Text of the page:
Fox Stations Get 'Caught in Providence'

Kicking off the syndie selling season, Debmar-Mercury has sold Citylife Productions’ court show, Caught in Providence, starring Municipal Court Judge Frank Caprio, to the Fox Owned Television Stations. The show will debut this fall.

"If there’s one thing the Fox TV Stations and Debmar-Mercury have always agreed upon, it’s that the last thing syndication needs is another court show,” said Frank Cicha, senior vice president, Fox Television Stations, in a statement. “So, here comes one. This show is different, though.  It’s a completely fresh approach. Just goes to show, never say ‘never!’"

80-year-old Caprio, who serves as chief judge of the Municipal Court in Providence, Rhode Island, is already a social media star, having captured more than 1 billion views via his YouTube channel, produced by Citylife Productions. Citylife is run by Caprio’s brother, Joseph, who sets up cameras in Judge Caprio’s courtroom to capture everything that goes on, from kids determining verdicts for their parents to people doing handstands in the middle of the court.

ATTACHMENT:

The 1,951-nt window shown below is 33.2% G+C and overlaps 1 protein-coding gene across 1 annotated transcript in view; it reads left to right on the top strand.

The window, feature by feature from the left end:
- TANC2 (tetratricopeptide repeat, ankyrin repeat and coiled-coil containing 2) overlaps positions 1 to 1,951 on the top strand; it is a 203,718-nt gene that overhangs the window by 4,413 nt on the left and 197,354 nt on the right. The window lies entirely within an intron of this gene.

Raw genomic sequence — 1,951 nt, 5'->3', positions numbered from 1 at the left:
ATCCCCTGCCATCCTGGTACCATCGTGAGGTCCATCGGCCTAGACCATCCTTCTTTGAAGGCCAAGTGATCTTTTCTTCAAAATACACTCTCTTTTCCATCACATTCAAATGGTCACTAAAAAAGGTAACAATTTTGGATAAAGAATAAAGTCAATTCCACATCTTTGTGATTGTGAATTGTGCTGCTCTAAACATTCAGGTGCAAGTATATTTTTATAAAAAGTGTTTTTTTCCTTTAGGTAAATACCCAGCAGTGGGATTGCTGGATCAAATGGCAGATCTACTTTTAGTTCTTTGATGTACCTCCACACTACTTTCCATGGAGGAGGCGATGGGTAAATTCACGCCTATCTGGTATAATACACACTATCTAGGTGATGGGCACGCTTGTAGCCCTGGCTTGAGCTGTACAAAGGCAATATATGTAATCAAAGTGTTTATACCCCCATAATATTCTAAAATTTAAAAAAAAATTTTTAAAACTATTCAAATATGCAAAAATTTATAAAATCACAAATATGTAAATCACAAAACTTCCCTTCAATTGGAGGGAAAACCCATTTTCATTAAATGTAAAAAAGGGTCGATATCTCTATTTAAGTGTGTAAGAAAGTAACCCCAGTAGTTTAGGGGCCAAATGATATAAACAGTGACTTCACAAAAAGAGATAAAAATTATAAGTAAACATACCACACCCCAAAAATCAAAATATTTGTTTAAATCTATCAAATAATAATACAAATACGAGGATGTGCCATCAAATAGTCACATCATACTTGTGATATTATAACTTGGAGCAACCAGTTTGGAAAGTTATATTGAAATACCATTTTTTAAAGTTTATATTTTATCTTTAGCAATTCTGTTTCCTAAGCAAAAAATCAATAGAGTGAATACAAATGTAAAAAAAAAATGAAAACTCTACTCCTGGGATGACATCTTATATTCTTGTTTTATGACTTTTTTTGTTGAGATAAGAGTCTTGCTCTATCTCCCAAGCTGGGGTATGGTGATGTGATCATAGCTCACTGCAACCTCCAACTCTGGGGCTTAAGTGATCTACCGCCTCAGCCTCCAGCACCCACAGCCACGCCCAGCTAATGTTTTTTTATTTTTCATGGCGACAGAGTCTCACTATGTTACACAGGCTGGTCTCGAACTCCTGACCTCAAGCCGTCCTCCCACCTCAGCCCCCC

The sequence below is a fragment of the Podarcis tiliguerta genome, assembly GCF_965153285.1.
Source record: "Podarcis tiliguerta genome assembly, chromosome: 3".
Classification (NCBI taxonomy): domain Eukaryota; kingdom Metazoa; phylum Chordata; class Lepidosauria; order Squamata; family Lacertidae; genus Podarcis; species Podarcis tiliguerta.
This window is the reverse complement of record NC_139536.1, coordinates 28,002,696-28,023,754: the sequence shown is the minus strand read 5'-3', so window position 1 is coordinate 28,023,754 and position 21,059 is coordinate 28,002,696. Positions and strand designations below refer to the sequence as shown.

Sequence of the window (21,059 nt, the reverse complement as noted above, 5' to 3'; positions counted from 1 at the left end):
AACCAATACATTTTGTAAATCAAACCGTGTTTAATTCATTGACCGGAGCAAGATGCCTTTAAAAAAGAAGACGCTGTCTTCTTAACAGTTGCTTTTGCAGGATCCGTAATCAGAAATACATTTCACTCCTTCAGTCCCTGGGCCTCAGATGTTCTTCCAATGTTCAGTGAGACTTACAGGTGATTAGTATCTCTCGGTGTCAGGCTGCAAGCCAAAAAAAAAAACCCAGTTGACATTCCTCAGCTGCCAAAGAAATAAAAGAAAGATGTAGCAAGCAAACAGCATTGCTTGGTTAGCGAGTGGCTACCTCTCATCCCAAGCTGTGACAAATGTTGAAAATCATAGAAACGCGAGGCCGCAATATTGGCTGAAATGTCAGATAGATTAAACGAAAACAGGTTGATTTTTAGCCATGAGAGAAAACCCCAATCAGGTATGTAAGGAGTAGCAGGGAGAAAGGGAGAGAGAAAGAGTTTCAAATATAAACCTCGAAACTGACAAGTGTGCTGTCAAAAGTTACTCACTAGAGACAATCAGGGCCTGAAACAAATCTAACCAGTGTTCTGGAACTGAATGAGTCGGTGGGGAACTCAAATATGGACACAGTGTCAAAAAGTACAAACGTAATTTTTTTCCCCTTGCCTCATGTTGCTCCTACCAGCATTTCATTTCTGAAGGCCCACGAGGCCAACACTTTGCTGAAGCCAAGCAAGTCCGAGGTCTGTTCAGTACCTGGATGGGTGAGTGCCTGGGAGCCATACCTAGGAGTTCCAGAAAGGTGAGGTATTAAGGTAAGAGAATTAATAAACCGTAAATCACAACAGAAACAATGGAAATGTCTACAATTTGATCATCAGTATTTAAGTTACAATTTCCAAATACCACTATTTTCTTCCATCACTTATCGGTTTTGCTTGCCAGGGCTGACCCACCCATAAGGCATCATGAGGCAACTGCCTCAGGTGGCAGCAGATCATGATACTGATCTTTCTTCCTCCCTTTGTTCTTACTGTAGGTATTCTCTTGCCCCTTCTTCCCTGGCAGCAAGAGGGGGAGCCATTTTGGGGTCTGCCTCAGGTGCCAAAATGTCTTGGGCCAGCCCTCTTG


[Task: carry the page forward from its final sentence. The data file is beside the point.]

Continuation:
“We are proud to work with Debmar-Mercury to showcase the wonderful people of the City of Providence, RI, and their experiences in America’s most interesting courtroom,” said Joseph Caprio, also in a statement. “We will keep it real by continuing to film the actual cases and litigants in the Providence Municipal Court.”

The hallmark of Judge Caprio’s courtroom is that he intentionally presides with compassion and understanding.

“We love Judge Caprio’s heartfelt take on justice and think Caught in Providence will truly stand out from every other show on daytime television,” said Mort Marcus and Ira Bernstein, co-presidents of Lionsgate-owned Debmar-Mercury. “In these contentious times, many viewers are simply looking for something light-hearted and fun. Caught in Providence has proven to be exactly that, and has an unprecedented social media following to prove it.”

Paige Albiniak

Contributing editor Paige Albiniak has been covering the business of television for nearly 25 years. She is a longtime contributor to Next TV, Broadcasting + Cable and Multichannel News. She concurrently serves as editorial director for entertainment marketing association Promax. She has written for such publications as TVNewsCheck, The New York Post, Variety, CBS Watch and more. Albiniak was B+C’s Los Angeles bureau chief from September 2002 to 2004, and an associate editor covering Congress and lobbying for the magazine in Washington, D.C., from January 1997-September 2002.